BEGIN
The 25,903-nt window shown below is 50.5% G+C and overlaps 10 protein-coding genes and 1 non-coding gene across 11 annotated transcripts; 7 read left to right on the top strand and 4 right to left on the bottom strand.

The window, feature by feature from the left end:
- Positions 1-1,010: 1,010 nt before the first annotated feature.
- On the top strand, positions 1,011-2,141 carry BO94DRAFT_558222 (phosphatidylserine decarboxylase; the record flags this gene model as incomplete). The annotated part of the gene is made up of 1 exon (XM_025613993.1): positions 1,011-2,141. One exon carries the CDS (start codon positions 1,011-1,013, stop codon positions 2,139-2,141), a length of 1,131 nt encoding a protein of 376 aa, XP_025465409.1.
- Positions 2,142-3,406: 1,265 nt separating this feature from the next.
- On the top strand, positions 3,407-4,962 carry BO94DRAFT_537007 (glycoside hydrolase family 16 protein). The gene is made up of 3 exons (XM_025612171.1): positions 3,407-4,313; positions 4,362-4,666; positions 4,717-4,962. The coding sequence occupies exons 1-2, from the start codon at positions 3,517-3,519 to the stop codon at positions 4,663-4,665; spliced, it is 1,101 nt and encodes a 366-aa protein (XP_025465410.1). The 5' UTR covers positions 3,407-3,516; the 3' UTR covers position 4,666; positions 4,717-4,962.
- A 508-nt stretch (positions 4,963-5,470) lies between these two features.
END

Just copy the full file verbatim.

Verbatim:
The 25,903-nt window shown below is 50.5% G+C and overlaps 10 protein-coding genes and 1 non-coding gene across 11 annotated transcripts; 7 read left to right on the top strand and 4 right to left on the bottom strand.

The window, feature by feature from the left end:
- Positions 1-1,010: 1,010 nt before the first annotated feature.
- On the top strand, positions 1,011-2,141 carry BO94DRAFT_558222 (phosphatidylserine decarboxylase; the record flags this gene model as incomplete). The annotated part of the gene is made up of 1 exon (XM_025613993.1): positions 1,011-2,141. One exon carries the CDS (start codon positions 1,011-1,013, stop codon positions 2,139-2,141), a length of 1,131 nt encoding a protein of 376 aa, XP_025465409.1.
- Positions 2,142-3,406: 1,265 nt separating this feature from the next.
- On the top strand, positions 3,407-4,962 carry BO94DRAFT_537007 (glycoside hydrolase family 16 protein). The gene is made up of 3 exons (XM_025612171.1): positions 3,407-4,313; positions 4,362-4,666; positions 4,717-4,962. The coding sequence occupies exons 1-2, from the start codon at positions 3,517-3,519 to the stop codon at positions 4,663-4,665; spliced, it is 1,101 nt and encodes a 366-aa protein (XP_025465410.1). The 5' UTR covers positions 3,407-3,516; the 3' UTR covers position 4,666; positions 4,717-4,962.
- A 508-nt stretch (positions 4,963-5,470) lies between these two features.